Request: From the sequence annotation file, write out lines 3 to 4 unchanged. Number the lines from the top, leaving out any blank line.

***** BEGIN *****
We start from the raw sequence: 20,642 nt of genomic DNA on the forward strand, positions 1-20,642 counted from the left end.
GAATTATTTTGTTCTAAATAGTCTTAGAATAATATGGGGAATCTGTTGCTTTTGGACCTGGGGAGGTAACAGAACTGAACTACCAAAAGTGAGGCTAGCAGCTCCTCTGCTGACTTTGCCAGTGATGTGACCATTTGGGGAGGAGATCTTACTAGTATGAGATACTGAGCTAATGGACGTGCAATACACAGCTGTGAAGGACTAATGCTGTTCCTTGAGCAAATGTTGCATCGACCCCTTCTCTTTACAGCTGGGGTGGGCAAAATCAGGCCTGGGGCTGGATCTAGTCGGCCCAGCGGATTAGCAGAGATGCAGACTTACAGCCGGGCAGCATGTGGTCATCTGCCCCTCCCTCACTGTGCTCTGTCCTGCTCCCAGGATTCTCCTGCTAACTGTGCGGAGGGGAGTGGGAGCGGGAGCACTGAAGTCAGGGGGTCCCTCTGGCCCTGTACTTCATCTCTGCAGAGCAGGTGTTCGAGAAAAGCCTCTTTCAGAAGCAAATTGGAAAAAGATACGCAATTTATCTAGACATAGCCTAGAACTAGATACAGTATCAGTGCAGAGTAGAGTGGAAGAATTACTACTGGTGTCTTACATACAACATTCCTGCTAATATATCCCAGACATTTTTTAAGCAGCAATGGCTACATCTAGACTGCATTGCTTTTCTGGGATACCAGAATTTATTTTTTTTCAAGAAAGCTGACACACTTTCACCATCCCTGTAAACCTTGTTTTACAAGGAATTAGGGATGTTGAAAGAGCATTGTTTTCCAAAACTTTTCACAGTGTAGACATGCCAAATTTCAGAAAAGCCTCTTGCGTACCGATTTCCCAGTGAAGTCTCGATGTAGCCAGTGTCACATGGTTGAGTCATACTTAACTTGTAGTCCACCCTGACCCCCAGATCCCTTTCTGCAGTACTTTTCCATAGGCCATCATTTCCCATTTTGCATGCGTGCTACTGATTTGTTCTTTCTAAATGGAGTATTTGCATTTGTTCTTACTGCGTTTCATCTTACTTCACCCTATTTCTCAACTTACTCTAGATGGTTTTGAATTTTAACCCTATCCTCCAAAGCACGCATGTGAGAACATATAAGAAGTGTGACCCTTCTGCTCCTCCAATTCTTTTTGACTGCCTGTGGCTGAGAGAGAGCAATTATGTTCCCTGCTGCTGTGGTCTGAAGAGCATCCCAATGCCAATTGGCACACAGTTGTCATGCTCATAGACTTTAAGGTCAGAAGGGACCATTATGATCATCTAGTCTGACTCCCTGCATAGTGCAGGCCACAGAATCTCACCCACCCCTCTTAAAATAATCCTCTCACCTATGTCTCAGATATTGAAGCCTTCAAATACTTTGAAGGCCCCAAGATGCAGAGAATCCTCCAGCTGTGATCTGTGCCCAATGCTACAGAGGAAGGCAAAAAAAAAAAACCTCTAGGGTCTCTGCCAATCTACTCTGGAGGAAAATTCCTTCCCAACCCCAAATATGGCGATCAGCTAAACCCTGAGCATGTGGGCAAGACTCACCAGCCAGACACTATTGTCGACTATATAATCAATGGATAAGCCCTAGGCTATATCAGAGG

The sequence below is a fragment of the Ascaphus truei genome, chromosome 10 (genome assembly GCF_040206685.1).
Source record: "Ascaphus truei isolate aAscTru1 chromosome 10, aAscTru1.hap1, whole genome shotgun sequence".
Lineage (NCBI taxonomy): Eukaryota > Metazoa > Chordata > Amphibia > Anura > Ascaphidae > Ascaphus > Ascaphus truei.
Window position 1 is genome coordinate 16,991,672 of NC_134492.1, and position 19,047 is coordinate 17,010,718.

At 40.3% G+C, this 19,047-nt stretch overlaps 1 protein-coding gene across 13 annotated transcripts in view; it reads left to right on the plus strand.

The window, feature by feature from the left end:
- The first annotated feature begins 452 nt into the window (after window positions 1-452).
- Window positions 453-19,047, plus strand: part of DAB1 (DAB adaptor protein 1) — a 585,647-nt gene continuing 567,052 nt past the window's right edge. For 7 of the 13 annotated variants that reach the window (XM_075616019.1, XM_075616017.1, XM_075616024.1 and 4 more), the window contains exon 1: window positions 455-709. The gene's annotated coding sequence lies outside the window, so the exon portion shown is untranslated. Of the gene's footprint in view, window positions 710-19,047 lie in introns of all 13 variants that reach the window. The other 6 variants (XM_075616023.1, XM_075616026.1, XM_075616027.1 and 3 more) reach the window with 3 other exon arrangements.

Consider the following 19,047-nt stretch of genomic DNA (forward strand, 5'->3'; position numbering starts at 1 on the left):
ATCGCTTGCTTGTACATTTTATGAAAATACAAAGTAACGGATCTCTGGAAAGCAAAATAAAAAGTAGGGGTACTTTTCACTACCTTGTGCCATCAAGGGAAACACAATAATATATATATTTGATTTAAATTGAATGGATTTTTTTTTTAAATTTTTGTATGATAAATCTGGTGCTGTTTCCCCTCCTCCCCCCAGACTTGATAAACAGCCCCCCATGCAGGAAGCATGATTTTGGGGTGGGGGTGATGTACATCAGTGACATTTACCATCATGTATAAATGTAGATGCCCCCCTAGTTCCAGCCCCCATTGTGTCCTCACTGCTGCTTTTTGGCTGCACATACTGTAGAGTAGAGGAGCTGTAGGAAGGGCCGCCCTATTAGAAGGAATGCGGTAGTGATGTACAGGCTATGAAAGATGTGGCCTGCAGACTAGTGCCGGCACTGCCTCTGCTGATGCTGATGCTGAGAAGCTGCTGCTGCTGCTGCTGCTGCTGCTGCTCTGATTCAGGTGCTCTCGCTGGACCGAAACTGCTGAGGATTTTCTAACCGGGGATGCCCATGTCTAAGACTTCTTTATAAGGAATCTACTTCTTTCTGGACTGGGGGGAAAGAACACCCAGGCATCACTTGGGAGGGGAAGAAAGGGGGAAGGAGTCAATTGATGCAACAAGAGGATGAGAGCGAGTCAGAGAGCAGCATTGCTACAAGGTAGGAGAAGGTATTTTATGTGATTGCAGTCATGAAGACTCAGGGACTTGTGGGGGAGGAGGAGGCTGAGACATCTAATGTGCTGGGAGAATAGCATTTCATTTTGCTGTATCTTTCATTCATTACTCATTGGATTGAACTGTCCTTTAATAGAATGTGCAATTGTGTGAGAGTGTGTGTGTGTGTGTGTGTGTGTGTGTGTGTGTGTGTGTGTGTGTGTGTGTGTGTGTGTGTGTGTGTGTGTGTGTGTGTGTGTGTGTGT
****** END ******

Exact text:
The sequence below is a fragment of the Ascaphus truei genome, chromosome 10 (genome assembly GCF_040206685.1).
Source record: "Ascaphus truei isolate aAscTru1 chromosome 10, aAscTru1.hap1, whole genome shotgun sequence".